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Drugs Are Bad, Mkay: UFC’s Nick Diaz Suspended 5 Years for Pot

What is the Nevada State Athletic Commission smoking?

On Monday, the Silver State’s combat-sports overseeing body (and, in effect, the world’s overseeing body) suspended UFC fighter Nick Diaz for five years for testing positive for marijuana. His January adversary, Anderson Silva, popped positive for a pharmacopia of steroids. He received a one-year suspension.

One year for performance enhancers and five years for performance inhibitors? This looks like a scene from Reefer Madness. Or maybe from ’60s-era Dragnet, with the commissioners simultaneously playing Joe Friday and Blue Boy. They cracked down hard in a way that only people down for hard crack could. Test them.

The perverse prospect of Silva and Diaz receiving the same sentence for very different offenses in part prompted me to ask Dana White, Frank Fertitta, and other UFC honchos in June whether, given the inclusion of recreational drugs irrelevant to fight outcomes in their new strict policy, they sought to compel non-fighters employed by the outfit to undergo testing like their fighters. “You can test me, too,” Dana White offered. But the UFC won’t. And they really shouldn’t. Not everything is a business’s business. The same holds true for athletic commissions.

As it turns out, Diaz received a punishment five times harsher than Silva’s for a lesser offense. Diaz relying on the scowl as his default facial expression the way Silva relies on the smile helps to explain the disparity. His preferred sublinguistic method of communicating, using the digit between his index and ring fingers, surely figures into the decision, too. And Silva brings a lot more money into Nevada’s coffers than Diaz ever did. The Stockton Bad Boy repeatedly popping positive for pot, and lacking discipline to such an extent that he failed an in-competition marijuana test, likely played into the commission’s verdict as well.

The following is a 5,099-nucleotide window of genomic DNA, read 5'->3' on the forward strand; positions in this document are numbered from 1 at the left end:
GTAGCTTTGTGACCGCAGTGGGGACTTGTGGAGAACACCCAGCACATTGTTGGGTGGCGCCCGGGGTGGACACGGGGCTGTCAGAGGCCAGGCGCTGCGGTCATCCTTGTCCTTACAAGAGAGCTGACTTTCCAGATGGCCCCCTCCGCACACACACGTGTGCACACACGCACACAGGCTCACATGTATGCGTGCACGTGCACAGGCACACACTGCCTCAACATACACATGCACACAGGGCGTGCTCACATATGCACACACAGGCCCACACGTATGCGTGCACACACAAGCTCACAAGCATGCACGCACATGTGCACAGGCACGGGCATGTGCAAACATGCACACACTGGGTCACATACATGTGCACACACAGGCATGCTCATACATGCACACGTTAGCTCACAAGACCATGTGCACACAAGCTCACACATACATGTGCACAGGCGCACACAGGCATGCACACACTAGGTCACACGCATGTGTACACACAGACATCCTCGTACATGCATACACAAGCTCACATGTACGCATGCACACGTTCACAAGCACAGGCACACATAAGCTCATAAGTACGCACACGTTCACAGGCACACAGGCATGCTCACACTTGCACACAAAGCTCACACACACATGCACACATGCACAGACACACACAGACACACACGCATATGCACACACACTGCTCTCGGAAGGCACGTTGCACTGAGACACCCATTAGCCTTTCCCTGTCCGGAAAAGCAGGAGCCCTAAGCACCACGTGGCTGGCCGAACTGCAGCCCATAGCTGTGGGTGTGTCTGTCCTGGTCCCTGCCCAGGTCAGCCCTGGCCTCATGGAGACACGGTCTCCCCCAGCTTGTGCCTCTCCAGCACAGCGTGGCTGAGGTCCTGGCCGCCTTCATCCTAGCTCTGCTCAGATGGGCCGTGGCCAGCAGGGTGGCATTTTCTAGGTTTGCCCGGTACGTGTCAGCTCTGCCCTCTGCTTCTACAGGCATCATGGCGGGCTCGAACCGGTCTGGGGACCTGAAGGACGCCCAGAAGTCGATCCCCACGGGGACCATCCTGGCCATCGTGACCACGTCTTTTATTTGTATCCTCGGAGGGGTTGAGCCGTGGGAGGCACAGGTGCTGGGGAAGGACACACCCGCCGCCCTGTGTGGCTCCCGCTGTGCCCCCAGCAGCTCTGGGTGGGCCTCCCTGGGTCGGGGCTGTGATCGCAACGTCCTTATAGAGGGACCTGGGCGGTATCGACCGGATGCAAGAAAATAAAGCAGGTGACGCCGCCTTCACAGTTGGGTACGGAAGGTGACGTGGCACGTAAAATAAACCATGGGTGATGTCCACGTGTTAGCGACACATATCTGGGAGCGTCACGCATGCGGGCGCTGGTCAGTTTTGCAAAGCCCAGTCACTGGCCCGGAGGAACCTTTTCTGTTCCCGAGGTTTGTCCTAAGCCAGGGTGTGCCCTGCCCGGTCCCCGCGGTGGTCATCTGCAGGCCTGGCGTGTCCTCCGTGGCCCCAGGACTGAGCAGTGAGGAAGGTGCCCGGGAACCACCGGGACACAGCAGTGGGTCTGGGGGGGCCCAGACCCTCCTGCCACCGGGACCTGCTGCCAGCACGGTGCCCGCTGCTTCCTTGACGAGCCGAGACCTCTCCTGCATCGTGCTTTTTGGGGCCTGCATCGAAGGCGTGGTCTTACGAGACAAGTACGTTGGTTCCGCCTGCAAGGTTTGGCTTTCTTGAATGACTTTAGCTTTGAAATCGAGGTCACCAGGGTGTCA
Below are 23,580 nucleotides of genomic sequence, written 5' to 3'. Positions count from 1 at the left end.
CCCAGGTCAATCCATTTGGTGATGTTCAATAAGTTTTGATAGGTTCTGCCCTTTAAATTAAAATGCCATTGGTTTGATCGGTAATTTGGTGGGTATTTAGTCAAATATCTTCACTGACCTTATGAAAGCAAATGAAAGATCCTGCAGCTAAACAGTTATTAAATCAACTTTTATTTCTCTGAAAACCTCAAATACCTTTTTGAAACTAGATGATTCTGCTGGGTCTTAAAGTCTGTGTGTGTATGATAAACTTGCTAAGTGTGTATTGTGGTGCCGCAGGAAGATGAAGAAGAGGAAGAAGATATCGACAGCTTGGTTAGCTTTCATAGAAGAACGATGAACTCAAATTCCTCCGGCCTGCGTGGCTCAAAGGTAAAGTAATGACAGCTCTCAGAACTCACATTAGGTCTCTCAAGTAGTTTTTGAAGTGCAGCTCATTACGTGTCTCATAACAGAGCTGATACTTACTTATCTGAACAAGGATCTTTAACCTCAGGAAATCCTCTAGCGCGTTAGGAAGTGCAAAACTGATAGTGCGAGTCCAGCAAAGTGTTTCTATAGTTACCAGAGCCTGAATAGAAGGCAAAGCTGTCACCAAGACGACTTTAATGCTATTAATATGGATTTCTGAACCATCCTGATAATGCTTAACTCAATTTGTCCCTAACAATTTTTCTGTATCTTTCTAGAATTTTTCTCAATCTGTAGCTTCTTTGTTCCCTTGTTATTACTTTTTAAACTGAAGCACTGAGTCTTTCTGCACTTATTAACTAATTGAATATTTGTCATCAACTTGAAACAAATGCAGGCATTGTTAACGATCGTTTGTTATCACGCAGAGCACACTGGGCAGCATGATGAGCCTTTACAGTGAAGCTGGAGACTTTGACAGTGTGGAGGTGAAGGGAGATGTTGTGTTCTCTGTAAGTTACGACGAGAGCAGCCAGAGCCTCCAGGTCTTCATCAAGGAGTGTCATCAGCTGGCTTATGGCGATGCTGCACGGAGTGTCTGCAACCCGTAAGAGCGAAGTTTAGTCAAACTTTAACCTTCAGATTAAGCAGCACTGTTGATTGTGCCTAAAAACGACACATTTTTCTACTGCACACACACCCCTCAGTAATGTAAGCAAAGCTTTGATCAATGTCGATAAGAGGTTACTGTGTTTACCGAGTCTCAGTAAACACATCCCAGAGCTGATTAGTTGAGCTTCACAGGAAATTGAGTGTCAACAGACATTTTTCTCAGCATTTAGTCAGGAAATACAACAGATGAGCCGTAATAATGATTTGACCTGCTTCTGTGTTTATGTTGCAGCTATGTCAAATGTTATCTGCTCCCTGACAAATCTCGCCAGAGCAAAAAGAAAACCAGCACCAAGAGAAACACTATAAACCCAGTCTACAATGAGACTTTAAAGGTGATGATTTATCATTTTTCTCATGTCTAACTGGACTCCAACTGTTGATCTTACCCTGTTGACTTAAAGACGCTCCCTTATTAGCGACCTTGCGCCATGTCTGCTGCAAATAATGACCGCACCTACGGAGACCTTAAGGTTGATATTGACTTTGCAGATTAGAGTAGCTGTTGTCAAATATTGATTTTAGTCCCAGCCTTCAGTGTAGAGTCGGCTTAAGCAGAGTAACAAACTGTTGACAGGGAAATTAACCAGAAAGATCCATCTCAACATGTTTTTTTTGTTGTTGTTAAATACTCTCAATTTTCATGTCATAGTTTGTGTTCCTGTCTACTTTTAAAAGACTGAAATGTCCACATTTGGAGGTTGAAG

Unlike Anderson Silva, Nick Diaz did not invent a fantastic story of Thai sexual supplements causing his test result. He merely refused to answer the commission’s questions. The commission called this defiance. But even Joe Friday agrees everyone has the right to remain silent, a right that Diaz exercises more than most.

Marijuana, as Mr. Mackey could tells you, undermines health. So does getting punched in the head for a living. But Diaz, a triathlete, knows what’s good for him more than four suits in Nevada. While scientists suggest that marijuana users risk diabetes, the growth of male breasts, and cognitive impairments, laymen observe that draconian punishments against marijuana users can cause this….

A dozen states, including Diaz’s California and the commission’s Nevada, decriminalize marijuana and four more states legalize it entirely. But in the state of delusion that governs combat sports marijuana merits a life sentence and roids rate a vacation of the length that many fighters regularly take between bouts. The UFC, to its credit, adopted one of the strictest drug policies in all of sports this summer that ups the penalties against PEDs. The decision on Diaz neither comes from the UFC nor falls under its new rules. And even if it did, a business firing an employee falls within their rights. A profession blacklisting a performer plays as an offense worse than the performer’s offense. Instead of the UFC cutting the troubled and troublesome pugilist, the same body that blocked MMA in Nevada until 2001 and welcomed Mike Tyson back to boxing in a 4-1 vote the year after he bit part of Evander Holyfield’s ear off meted out a five-year ban (and $165K fine) to guy for going full Tommy Chong.

Nick Diaz turns 33 early next year. Nevada suspended him five years. Even a guy with an eighth-grade education can do the math. The NSAC effectively told the dropout of Lodi, California’s Tokay High School to find another profession (hopefully one that pays six figures for a 15-minute performance with two breaks).

And so Nick Diaz, a stoner in a field that frowns upon that, again hears John Fogherty, a drugs teetotaler in a field that frowns upon that, sing the words: “Oh, Lord, stuck in Lodi again”—or at least, “Oh, Lord, stuck in San Joaquin County again.” Diaz now appears about as welcome in Clark County as the MIT Blackjack Team.

It’s enough to make a Lodi dropout and Stockton bad boy spark one up.

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